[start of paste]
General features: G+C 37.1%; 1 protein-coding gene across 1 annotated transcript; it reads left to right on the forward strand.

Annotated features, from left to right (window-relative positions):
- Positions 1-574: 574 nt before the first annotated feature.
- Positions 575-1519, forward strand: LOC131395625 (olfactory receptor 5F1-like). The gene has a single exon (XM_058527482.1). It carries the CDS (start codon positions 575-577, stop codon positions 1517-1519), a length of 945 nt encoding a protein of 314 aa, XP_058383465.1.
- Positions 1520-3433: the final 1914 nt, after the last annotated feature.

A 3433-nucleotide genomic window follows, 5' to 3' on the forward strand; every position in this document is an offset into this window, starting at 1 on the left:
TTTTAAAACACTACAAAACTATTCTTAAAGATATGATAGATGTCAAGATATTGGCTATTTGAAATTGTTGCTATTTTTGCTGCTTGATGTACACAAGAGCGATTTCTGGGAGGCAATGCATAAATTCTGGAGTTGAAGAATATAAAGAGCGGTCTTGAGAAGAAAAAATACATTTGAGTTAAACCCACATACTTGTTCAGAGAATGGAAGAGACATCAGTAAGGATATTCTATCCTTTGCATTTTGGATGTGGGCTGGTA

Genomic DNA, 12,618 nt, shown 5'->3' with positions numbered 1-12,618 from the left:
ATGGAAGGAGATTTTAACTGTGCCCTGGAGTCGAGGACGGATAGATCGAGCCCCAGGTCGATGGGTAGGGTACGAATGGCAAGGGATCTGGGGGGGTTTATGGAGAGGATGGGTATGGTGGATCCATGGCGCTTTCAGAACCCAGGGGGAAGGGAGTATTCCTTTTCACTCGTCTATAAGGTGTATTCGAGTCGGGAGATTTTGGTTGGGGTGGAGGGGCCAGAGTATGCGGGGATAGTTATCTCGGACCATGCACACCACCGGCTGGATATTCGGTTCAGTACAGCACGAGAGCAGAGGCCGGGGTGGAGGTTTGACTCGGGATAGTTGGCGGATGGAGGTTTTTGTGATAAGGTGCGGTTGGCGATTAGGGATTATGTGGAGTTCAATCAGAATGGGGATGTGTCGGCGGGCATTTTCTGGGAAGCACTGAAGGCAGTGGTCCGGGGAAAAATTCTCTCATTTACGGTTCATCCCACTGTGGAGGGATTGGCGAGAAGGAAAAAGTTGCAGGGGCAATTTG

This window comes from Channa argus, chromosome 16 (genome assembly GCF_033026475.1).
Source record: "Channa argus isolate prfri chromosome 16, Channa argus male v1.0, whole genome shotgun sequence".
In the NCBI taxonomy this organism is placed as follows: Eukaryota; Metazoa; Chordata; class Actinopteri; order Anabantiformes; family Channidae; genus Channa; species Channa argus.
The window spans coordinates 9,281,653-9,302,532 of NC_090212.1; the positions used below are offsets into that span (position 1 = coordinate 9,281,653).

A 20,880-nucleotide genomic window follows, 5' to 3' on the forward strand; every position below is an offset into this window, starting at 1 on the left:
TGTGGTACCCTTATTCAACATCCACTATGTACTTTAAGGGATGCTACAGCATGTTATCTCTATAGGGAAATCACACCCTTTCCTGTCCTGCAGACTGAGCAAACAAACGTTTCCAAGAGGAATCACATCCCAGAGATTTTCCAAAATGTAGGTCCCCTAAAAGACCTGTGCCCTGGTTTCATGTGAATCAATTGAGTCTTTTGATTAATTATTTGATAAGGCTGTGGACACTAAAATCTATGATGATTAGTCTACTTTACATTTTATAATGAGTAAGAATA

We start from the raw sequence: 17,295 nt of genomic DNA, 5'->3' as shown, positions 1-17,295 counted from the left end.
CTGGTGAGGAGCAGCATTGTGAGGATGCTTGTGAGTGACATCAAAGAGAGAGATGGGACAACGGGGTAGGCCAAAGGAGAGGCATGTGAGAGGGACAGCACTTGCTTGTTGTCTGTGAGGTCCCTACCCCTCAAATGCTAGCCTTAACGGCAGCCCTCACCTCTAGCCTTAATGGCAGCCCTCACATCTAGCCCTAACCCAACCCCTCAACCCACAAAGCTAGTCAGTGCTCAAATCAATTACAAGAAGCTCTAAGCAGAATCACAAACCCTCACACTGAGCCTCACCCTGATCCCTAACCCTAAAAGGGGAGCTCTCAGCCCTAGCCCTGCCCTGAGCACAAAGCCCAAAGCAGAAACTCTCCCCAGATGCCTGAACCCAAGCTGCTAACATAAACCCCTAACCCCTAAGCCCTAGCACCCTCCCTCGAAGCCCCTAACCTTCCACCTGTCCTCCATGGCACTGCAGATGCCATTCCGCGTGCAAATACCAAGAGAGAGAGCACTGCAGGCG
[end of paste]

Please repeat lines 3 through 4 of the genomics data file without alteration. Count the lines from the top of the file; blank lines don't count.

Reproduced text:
- Positions 1-574: 574 nt before the first annotated feature.
- Positions 575-1519, forward strand: LOC131395625 (olfactory receptor 5F1-like). The gene has a single exon (XM_058527482.1). It carries the CDS (start codon positions 575-577, stop codon positions 1517-1519), a length of 945 nt encoding a protein of 314 aa, XP_058383465.1.